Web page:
"I found Daniela's view on all of that really something to behold and I wasn't expecting it either.
"I feel like it's those kinds of conversations that Novak Djokovic would love to take to heart, really, because she's certainly not out to get him, not in any way. She wants what's best for him, I'm sure of that."
NOVAK'S TIMING IS ALL WRONG
Djokovic has regularly pointed to having the right "intentions" when backtracking from a series of missteps this year. He used that line when responding to criticism of the Adria Tour, an exhibition tournament he hosted without any social distancing measures during the height of the COVID-19 pandemic.
He used it again in an interview before the US Open to explain why he shouldn't be blamed for players and coaches contracting coronavirus during the event, and trotted the same reasoning out after hitting the line judge, saying in his apology the incident was "so unintended".
It's a line that was worn thin with many as Djokovic lurched from one controversy to the next in 2020, even as his results continued to shine.
Recently Djokovic has put himself in the middle of a civil war by splitting from the ATP Players' Council and starting the Professional Tennis Players Association (PTPA), because he has lost faith in the sport's governing body.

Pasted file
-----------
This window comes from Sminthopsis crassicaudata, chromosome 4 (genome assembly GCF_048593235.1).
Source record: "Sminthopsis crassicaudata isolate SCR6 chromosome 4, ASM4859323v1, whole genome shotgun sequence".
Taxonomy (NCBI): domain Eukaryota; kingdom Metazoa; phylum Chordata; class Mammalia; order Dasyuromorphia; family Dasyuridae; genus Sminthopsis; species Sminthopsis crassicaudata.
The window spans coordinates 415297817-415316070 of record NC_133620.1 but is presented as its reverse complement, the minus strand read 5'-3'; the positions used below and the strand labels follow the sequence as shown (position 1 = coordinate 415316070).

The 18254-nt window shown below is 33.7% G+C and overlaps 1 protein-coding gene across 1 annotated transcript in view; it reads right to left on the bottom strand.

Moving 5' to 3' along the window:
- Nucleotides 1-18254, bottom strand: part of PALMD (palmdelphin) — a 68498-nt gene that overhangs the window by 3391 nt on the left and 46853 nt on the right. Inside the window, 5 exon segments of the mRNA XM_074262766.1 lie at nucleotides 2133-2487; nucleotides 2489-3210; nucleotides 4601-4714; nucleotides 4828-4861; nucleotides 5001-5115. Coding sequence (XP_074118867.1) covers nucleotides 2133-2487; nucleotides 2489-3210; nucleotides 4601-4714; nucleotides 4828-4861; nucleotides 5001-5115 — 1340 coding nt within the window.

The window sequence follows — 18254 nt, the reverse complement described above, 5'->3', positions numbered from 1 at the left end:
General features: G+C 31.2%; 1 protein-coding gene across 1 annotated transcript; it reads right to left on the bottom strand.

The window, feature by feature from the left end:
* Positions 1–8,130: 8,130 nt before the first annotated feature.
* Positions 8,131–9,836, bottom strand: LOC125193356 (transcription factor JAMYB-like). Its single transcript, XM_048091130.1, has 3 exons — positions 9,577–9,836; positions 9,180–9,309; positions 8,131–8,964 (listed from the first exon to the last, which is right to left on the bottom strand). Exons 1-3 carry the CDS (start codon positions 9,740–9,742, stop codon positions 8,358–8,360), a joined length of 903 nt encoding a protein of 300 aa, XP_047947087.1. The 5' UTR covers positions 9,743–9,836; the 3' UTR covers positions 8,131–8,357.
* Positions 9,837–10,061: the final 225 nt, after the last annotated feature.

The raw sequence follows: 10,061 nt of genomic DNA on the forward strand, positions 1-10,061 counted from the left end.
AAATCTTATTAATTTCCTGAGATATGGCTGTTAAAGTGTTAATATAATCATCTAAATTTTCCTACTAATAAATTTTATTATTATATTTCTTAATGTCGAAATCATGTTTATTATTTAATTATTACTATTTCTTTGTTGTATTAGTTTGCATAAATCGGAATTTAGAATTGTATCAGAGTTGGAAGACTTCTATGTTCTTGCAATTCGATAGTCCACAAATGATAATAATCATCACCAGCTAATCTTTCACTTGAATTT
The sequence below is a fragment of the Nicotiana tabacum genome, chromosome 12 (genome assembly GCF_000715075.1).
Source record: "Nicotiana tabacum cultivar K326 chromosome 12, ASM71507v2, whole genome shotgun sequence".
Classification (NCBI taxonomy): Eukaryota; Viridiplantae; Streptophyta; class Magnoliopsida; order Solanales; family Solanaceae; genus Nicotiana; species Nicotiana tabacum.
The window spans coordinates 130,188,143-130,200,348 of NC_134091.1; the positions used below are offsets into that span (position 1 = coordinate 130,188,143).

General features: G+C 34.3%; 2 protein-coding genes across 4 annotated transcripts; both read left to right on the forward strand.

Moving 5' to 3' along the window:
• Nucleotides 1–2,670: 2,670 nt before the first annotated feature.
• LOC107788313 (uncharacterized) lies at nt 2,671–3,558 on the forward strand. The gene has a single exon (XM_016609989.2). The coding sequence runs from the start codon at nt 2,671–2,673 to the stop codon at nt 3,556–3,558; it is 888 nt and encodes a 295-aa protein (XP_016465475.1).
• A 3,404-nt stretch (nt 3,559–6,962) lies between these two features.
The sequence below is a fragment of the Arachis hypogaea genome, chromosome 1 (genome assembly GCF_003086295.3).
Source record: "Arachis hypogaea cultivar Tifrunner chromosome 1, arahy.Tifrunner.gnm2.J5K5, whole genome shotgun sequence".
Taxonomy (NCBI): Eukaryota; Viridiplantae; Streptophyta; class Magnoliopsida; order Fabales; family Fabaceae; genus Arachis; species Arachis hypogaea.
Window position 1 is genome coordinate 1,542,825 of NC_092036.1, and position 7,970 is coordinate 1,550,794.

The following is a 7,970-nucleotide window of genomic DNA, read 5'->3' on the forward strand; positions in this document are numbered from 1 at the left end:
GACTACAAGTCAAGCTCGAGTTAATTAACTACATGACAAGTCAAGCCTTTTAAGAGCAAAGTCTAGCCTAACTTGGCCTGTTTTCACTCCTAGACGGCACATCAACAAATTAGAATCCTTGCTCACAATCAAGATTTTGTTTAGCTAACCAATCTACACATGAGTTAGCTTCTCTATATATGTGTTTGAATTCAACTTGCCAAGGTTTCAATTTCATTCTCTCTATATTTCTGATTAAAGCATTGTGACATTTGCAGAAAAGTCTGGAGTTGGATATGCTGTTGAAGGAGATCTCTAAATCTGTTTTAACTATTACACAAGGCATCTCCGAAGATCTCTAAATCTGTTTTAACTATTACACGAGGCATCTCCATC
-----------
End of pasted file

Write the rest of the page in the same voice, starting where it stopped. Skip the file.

Both Federer and Nadal have opposed the move, arguing tennis doesn't need more division when it is trying to stabilise from the devastating effects of COVID-19.
Hantuchova used this case as an example where, while Djokovic believes his intentions are pure, he has completely misread the room when it comes to the appropriate course of action to take — much like what happened with the Adria Tour.
"She mentioned in that chat that he keeps mistiming things and she referenced the Adria Tour as an example that, yeah, he really wanted to do a good thing but he got it all wrong," Law said.
"(Hantuchova said) The Professional Tennis Players Associations comes from a good place on a certain level, wanting to do things for lower ranked players and thinking that players aren't getting enough of the pie … but it's not the right time for that when the tour is trying to rebuild itself.
"I found all of that almost quite a relief, that somebody that relevant and close to him, and somebody so understanding of him, felt as strongly about it."